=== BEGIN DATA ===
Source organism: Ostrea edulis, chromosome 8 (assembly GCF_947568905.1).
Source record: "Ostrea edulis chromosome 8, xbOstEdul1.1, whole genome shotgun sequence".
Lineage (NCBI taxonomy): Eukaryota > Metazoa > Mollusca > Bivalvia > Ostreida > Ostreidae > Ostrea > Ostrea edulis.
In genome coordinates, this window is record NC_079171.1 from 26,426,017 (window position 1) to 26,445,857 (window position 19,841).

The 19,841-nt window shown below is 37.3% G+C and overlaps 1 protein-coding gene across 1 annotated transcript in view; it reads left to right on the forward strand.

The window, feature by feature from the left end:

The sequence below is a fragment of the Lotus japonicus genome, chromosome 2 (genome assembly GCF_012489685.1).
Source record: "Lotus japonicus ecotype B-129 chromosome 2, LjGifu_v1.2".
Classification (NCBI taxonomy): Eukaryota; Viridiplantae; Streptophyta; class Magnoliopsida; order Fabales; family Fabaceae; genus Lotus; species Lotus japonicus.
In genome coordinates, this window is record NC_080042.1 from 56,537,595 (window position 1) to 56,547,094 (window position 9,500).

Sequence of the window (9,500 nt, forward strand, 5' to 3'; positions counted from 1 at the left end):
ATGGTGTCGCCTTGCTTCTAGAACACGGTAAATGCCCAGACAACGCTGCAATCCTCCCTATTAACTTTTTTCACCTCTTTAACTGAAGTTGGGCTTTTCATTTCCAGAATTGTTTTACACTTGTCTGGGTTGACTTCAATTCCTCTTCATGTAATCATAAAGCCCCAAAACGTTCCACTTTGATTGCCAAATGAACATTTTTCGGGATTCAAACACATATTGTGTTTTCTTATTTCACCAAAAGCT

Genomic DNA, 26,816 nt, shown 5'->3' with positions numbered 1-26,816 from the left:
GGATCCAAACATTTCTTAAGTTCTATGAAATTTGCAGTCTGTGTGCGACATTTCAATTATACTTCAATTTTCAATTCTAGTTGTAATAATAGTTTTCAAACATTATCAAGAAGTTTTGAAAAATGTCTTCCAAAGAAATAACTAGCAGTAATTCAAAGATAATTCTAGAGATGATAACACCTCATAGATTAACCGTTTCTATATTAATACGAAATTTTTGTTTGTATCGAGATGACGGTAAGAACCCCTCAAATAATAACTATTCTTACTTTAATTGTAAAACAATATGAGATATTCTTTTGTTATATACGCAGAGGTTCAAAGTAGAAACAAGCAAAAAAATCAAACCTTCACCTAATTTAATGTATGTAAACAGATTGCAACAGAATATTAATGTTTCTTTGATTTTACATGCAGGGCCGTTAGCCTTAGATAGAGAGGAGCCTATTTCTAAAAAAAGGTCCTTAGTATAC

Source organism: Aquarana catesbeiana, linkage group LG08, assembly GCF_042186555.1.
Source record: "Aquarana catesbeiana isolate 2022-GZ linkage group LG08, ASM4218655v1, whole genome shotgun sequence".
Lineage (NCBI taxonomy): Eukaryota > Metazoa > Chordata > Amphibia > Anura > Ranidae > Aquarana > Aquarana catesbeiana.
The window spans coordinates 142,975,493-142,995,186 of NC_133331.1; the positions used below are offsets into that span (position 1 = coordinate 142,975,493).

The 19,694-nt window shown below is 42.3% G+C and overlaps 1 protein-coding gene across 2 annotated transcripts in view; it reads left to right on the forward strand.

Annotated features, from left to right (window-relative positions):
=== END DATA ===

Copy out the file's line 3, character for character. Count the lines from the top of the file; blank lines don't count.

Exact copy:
Lineage (NCBI taxonomy): Eukaryota > Metazoa > Mollusca > Bivalvia > Ostreida > Ostreidae > Ostrea > Ostrea edulis.